The University of Southampton
University of Southampton Institutional Repository

Physio-chemical hydrodynamic mechanism underlying the formation of thin adsorbed boundary films

Physio-chemical hydrodynamic mechanism underlying the formation of thin adsorbed boundary films
Physio-chemical hydrodynamic mechanism underlying the formation of thin adsorbed boundary films
Formation of low shear strength surface-adhered thin films mitigates excessive friction in mixed or boundary regimes of lubrication. Tribo-films are formed as a consequence of molecular chemical reaction with the surfaces. The process is best viewed in the context of a lubricant-surface system. Therefore, it is usually surmised that the adsorption of lubricant molecular species to the contact surfaces would be underlying to the formation of ultra-thin lubricant films. The paper considers contact of smooth surfaces at close separation. This may be regarded as the contact of a pair of asperity summits, whose dimensions, however small, are far larger than the size of fluid molecules within the conjunction. In such diminishing separations the constraining effect of relatively smooth solid barriers causes oscillatory solvation of fluid molecules. This effect accounts for the conjunctional load capacity but does not contribute to mitigating friction, except when molecular adsorption is taken into account with long chain molecules which tend to inhibit solvation. The paper presents an analytical predictive model based on the Ornstein-Zernike method with Percus-Yevick approximation of a narrow interaction potential between conjunctional composition. The predictions confirm the above stated physical facts in a fundamental manner.
0301-7249
123-136
Chong, W.W.F.
ddfcee50-9898-41be-b32c-b1b9932a1748
Teodorescu, M.
10e22073-39f7-41c3-b2b7-2886c2d976f6
Rahnejat, H.
f5b9b13a-dc42-4fde-a98d-4e0c48bb19ab
Chong, W.W.F.
ddfcee50-9898-41be-b32c-b1b9932a1748
Teodorescu, M.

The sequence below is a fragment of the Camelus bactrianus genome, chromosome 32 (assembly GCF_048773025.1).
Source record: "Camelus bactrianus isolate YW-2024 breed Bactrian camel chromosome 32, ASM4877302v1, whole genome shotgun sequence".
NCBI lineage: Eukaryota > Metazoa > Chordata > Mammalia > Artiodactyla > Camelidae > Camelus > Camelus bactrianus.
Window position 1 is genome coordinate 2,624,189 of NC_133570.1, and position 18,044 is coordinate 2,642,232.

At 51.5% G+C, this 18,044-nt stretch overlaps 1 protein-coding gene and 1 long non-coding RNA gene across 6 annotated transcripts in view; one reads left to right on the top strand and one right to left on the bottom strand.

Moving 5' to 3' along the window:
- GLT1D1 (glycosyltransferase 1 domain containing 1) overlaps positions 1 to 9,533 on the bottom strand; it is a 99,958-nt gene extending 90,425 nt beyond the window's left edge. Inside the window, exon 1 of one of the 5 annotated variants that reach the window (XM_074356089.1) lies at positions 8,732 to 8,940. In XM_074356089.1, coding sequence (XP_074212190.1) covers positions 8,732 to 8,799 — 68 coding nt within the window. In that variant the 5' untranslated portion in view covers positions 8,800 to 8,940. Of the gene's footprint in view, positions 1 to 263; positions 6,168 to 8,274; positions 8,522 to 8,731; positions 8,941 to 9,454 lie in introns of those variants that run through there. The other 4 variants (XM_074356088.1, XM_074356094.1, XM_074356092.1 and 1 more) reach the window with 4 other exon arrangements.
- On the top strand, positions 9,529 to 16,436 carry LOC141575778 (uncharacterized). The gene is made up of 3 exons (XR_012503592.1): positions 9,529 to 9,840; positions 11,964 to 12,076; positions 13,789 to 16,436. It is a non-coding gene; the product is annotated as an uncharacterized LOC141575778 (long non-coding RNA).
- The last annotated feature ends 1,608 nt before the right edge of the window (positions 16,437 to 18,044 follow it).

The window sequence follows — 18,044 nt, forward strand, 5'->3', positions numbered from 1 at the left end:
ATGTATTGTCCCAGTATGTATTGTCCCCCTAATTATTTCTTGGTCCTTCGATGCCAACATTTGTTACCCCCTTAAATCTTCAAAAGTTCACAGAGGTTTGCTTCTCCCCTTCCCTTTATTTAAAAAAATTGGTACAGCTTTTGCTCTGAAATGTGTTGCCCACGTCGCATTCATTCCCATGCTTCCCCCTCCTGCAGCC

10e22073-39f7-41c3-b2b7-2886c2d976f6
Rahnejat, H.
f5b9b13a-dc42-4fde-a98d-4e0c48bb19ab

Chong, W.W.F., Teodorescu, M. and Rahnejat, H. (2012) Physio-chemical hydrodynamic mechanism underlying the formation of thin adsorbed boundary films. Faraday Discussions, 156, 123-136. (doi:10.1039/C2FD00118G).

Record type: Article

Abstract

Formation of low shear strength surface-adhered thin films mitigates excessive friction in mixed or boundary regimes of lubrication. Tribo-films are formed as a consequence of molecular chemical reaction with the surfaces. The process is best viewed in the context of a lubricant-surface system. Therefore, it is usually surmised that the adsorption of lubricant molecular species to the contact surfaces would be underlying to the formation of ultra-thin lubricant films. The paper considers contact of smooth surfaces at close separation. This may be regarded as the contact of a pair of asperity summits, whose dimensions, however small, are far larger than the size of fluid molecules within the conjunction. In such diminishing separations the constraining effect of relatively smooth solid barriers causes oscillatory solvation of fluid molecules. This effect accounts for the conjunctional load capacity but does not contribute to mitigating friction, except when molecular adsorption is taken into account with long chain molecules which tend to inhibit solvation. The paper presents an analytical predictive model based on the Ornstein-Zernike method with Percus-Yevick approximation of a narrow interaction potential between conjunctional composition. The predictions confirm the above stated physical facts in a fundamental manner.

PDF
Paper.pdf - Author's Original
Download (967kB)

More information

Published date: 2 July 2012
Organisations: nCATS Group

Identifiers

Local EPrints ID: 353119
URI: https://eprints.soton.ac.uk/id/eprint/353119
ISSN: 0301-7249
PURE UUID: 109039a3-7ca1-4b81-bbd5-42291fdcd0e6

Catalogue record

Date deposited: 03 Jun 2013 08:50
Last modified: 18 Jul 2017 04:07

Export record

Altmetrics

Download statistics

Downloads from ePrints over the past year. Other digital versions may also be available to download e.g. from the publisher's website.

View more statistics

Atom RSS 1.0 RSS 2.0

Contact ePrints Soton: eprints@soton.ac.uk

ePrints Soton supports OAI 2.0 with a base URL of https://eprints.soton.ac.uk/cgi/oai2

This repository has been built using EPrints software, developed at the University of Southampton, but available to everyone to use.

We use cookies to ensure that we give you the best experience on our website. If you continue without changing your settings, we will assume that you are happy to receive cookies on the University of Southampton website.

×